thanks
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« Reply #29 on: October 31, 2011, 02:15:51 PM »

Also, if you find it disturbing that the lectionary gets shuffled up here, wait till the Nativity and Theophany feasts,  these two interruptions to the readings are sometimes used to hide the fact, that after that, the readings are calculated backwards (in some churches) from the beginning of Great Lent. 

I find it nice that from the start of lent, 'till the middle of September, all of Orthodoxy has the same readings. (Except for fixed feast days)
But then it looks like every church  is on its own.
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« Reply #30 on: October 31, 2011, 02:39:03 PM »

For whatever it's worth I have a book that lines this stuff up for every year (the Bible and Holy Fathers for Orthodox), and for like a month now it has been at odds with my St. Herman's calendar lectionary.

So I just go with with book and hope for the best.
I hear that the years don't line up either.  Grin
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« Reply #31 on: October 31, 2011, 02:56:03 PM »

The Slavic tradition and the Greek/Phanariot-influenced lectionaries are different. Hence Antioch lines up with the Greeks, OCA with the Slavs.

At least that is my understanding.

It seems that the Bulgarians, although Slavic speaking, follow the Greek lectionary. I compared the sites of the Bulgarian Patriarchate and GOA and the readings are the same:

October 2 - Luke 6:31-36
October 9 - Luke 7:11-16
October 16 - Luke 8:5-15
October 23 - Luke 8:26-39
October 30 - Luke 16:19-31

http://bg-patriarshia.bg/calendar.php?month=9
http://www.goarch.org/resources/monthly_readings
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« Reply #32 on: October 31, 2011, 11:26:07 PM »

As to Akimori's woes- the parish I'm currently attending has the most sensible approach I've seen (aside from completely English Wink ) so far: Most of the priest's parts are recited first in one language and then repeated in another, with Greek following English in all cases where the choir sings a hymn, as our choir is quite dedicated to the hymns in Greek (and given the dismal translation of the Liturgy we use I can't say I blame them- it drives our chanter, a Greek native, crazy and he's constantly editing the service books on the fly with either proper translations or by crossing out entire sections with the word "WRONG!" above or in the margin). Most of the "secret prayers" are said in English. The Litanies are the only down side as I have yet to see any logic behind the switches from English to Greek in mid litany, but the "Kyrie" is always in the same language as the preceding prayer of the Litany. To make the whole set up truly fascinating our priest is indeed a Greek immigrant- from Panama!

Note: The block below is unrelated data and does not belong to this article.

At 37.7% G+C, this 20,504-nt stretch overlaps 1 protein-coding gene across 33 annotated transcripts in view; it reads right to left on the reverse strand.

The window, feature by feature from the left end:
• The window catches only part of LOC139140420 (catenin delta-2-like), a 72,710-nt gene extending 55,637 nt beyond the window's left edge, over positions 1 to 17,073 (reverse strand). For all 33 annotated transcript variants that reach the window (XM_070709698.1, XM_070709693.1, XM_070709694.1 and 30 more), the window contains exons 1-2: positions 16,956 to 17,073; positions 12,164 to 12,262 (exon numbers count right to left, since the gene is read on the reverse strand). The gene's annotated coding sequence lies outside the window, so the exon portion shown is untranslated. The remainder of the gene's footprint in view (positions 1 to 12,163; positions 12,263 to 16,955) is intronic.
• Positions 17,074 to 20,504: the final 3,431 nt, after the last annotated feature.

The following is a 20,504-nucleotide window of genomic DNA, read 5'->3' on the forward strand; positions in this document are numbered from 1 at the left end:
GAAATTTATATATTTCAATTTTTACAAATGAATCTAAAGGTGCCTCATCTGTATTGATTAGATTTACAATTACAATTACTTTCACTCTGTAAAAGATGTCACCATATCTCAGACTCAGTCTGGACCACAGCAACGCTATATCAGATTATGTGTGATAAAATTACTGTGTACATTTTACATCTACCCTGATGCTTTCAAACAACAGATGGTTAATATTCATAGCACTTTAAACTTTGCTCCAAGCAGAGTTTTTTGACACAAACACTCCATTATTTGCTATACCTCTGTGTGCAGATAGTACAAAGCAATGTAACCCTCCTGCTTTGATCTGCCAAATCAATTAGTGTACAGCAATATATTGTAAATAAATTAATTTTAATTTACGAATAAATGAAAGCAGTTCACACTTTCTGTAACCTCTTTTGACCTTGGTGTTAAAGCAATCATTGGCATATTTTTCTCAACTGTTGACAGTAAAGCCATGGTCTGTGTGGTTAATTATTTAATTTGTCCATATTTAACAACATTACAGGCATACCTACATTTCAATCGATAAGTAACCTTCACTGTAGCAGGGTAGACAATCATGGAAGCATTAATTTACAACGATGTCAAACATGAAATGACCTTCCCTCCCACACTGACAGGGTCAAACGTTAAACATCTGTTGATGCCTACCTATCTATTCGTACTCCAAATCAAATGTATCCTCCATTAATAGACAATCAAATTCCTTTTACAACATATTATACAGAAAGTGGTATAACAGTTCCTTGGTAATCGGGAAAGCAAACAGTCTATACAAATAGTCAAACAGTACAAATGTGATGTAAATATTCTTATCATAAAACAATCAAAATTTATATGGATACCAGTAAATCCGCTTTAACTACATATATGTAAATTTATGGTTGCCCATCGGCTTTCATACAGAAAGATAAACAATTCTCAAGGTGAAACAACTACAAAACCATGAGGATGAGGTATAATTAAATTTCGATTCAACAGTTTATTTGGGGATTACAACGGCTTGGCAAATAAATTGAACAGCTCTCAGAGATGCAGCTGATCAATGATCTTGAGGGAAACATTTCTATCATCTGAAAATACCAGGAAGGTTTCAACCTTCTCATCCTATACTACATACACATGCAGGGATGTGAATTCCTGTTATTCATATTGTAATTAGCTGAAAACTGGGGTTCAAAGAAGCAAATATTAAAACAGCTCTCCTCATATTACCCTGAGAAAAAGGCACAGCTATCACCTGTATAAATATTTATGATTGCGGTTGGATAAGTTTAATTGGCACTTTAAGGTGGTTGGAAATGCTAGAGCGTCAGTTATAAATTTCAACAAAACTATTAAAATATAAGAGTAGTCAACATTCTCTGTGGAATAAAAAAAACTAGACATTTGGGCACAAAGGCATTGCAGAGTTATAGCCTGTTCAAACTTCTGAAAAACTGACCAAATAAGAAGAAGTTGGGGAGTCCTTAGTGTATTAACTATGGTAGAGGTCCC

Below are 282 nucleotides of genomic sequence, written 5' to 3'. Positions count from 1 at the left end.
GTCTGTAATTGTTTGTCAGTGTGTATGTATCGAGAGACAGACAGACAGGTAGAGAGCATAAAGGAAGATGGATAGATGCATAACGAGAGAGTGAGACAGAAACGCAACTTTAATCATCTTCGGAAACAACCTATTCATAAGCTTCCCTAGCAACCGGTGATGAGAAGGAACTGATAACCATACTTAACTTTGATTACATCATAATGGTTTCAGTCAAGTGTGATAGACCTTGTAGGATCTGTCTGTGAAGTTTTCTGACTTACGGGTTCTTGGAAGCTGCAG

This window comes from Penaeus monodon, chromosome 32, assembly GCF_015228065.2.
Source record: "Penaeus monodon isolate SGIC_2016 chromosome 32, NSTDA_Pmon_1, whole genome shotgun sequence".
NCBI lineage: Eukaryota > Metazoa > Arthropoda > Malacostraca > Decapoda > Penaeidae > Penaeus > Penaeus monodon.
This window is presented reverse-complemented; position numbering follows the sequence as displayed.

Doesn't that add substantially to the length of the Liturgy?

... (not that I mind, but I can imagine a lot of Greeks would) ...
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« Reply #33 on: November 01, 2011, 11:13:20 AM »

As to Akimori's woes- the parish I'm currently attending has the most sensible approach I've seen (aside from completely English Wink ) so far: Most of the priest's parts are recited first in one language and then repeated in another, with Greek following English in all cases where the choir sings a hymn, as our choir is quite dedicated to the hymns in Greek (and given the dismal translation of the Liturgy we use I can't say I blame them- it drives our chanter, a Greek native, crazy and he's constantly editing the service books on the fly with either proper translations or by crossing out entire sections with the word "WRONG!" above or in the margin). Most of the "secret prayers" are said in English. The Litanies are the only down side as I have yet to see any logic behind the switches from English to Greek in mid litany, but the "Kyrie" is always in the same language as the preceding prayer of the Litany. To make the whole set up truly fascinating our priest is indeed a Greek immigrant- from Panama!

Doesn't that add substantially to the length of the Liturgy?

... (not that I mind, but I can imagine a lot of Greeks would) ...

Not as much as you would think. I'd say about 5 minutes. Not that many would mind- half the parish doesn't show up til about the Our Father Cheesy
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« Reply #34 on: November 01, 2011, 01:03:19 PM »

As to Akimori's woes- the parish I'm currently attending has the most sensible approach I've seen (aside from completely English Wink ) so far: Most of the priest's parts are recited first in one language and then repeated in another, with Greek following English in all cases where the choir sings a hymn, as our choir is quite dedicated to the hymns in Greek (and given the dismal translation of the Liturgy we use I can't say I blame them- it drives our chanter, a Greek native, crazy and he's constantly editing the service books on the fly with either proper translations or by crossing out entire sections with the word "WRONG!" above or in the margin). Most of the "secret prayers" are said in English. The Litanies are the only down side as I have yet to see any logic behind the switches from English to Greek in mid litany, but the "Kyrie" is always in the same language as the preceding prayer of the Litany. To make the whole set up truly fascinating our priest is indeed a Greek immigrant- from Panama!

Doesn't that add substantially to the length of the Liturgy?

... (not that I mind, but I can imagine a lot of Greeks would) ...

Not as much as you would think. I'd say about 5 minutes. Not that many would mind- half the parish doesn't show up til about the Our Father Cheesy
Hey, do you go to my church?